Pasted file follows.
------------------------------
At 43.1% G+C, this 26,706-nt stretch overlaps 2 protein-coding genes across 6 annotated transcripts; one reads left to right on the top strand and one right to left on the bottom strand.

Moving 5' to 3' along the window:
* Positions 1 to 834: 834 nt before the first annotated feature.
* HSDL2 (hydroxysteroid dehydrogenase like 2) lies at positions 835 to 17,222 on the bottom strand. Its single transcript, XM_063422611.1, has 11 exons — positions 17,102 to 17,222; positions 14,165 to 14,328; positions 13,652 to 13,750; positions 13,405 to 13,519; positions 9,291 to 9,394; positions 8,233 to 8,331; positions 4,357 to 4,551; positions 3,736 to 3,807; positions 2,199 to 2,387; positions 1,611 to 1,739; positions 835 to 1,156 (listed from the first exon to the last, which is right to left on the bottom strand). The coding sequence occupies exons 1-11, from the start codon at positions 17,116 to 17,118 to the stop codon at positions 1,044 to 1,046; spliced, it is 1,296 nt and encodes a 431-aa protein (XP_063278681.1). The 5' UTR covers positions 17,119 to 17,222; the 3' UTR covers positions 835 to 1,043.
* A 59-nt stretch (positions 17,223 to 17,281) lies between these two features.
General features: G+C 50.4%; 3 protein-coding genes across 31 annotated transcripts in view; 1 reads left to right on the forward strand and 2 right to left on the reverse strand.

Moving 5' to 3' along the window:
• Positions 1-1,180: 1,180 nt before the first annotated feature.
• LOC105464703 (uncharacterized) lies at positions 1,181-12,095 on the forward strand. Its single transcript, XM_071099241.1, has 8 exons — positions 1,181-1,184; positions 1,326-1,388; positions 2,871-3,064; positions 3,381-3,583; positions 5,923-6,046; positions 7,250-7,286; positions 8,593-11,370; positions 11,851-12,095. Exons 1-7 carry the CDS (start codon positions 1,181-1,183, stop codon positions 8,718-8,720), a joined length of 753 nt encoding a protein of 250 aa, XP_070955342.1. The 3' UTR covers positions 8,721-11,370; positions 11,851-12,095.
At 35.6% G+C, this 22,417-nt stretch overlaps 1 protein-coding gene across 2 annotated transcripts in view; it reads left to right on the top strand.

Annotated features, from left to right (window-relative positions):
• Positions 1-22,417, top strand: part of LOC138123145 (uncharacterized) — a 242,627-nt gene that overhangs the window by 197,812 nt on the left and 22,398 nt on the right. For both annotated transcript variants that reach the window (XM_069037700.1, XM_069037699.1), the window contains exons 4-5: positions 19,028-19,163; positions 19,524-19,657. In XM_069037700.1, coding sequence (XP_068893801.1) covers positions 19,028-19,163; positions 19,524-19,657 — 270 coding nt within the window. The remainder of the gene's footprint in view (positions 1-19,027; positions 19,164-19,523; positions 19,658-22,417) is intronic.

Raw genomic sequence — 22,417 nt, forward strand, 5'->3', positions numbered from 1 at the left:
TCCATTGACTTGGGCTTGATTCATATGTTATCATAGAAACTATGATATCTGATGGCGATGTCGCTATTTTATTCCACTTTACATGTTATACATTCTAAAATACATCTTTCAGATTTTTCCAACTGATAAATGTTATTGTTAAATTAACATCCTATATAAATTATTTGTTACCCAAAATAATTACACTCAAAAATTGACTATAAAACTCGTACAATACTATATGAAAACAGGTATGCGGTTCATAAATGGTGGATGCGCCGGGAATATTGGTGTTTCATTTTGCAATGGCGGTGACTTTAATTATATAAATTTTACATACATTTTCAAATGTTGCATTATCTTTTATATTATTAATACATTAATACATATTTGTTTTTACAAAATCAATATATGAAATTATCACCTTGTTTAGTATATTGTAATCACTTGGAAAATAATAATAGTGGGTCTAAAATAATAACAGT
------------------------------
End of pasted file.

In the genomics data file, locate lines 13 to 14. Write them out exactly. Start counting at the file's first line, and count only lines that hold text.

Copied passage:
Raw genomic sequence — 22,417 nt, forward strand, 5'->3', positions numbered from 1 at the left:
TCCATTGACTTGGGCTTGATTCATATGTTATCATAGAAACTATGATATCTGATGGCGATGTCGCTATTTTATTCCACTTTACATGTTATACATTCTAAAATACATCTTTCAGATTTTTCCAACTGATAAATGTTATTGTTAAATTAACATCCTATATAAATTATTTGTTACCCAAAATAATTACACTCAAAAATTGACTATAAAACTCGTACAATACTATATGAAAACAGGTATGCGGTTCATAAATGGTGGATGCGCCGGGAATATTGGTGTTTCATTTTGCAATGGCGGTGACTTTAATTATATAAATTTTACATACATTTTCAAATGTTGCATTATCTTTTATATTATTAATACATTAATACATATTTGTTTTTACAAAATCAATATATGAAATTATCACCTTGTTTAGTATATTGTAATCACTTGGAAAATAATAATAGTGGGTCTAAAATAATAACAGT